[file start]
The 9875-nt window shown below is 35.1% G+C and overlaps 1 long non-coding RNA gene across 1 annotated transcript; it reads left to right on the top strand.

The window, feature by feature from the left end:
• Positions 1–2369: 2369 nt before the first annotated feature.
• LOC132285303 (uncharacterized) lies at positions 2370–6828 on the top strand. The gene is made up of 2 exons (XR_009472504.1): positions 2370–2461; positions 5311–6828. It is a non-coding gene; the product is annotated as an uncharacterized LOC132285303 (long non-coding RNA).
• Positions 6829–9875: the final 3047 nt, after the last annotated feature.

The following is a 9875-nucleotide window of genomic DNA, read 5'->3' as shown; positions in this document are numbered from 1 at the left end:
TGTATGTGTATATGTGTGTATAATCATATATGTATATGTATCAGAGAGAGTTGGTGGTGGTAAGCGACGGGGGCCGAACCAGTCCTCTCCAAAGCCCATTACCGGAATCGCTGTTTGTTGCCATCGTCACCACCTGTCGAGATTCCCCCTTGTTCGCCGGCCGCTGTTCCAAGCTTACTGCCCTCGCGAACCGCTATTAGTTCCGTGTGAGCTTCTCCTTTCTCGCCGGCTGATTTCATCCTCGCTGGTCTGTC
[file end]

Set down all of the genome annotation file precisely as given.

The 9875-nt window shown below is 35.1% G+C and overlaps 1 long non-coding RNA gene across 1 annotated transcript; it reads left to right on the top strand.

The window, feature by feature from the left end:
• Positions 1–2369: 2369 nt before the first annotated feature.
• LOC132285303 (uncharacterized) lies at positions 2370–6828 on the top strand. The gene is made up of 2 exons (XR_009472504.1): positions 2370–2461; positions 5311–6828. It is a non-coding gene; the product is annotated as an uncharacterized LOC132285303 (long non-coding RNA).
• Positions 6829–9875: the final 3047 nt, after the last annotated feature.

The following is a 9875-nucleotide window of genomic DNA, read 5'->3' as shown; positions in this document are numbered from 1 at the left end:
TGTATGTGTATATGTGTGTATAATCATATATGTATATGTATCAGAGAGAGTTGGTGGTGGTAAGCGACGGGGGCCGAACCAGTCCTCTCCAAAGCCCATTACCGGAATCGCTGTTTGTTGCCATCGTCACCACCTGTCGAGATTCCCCCTTGTTCGCCGGCCGCTGTTCCAAGCTTACTGCCCTCGCGAACCGCTATTAGTTCCGTGTGAGCTTCTCCTTTCTCGCCGGCTGATTTCATCCTCGCTGGTCTGTC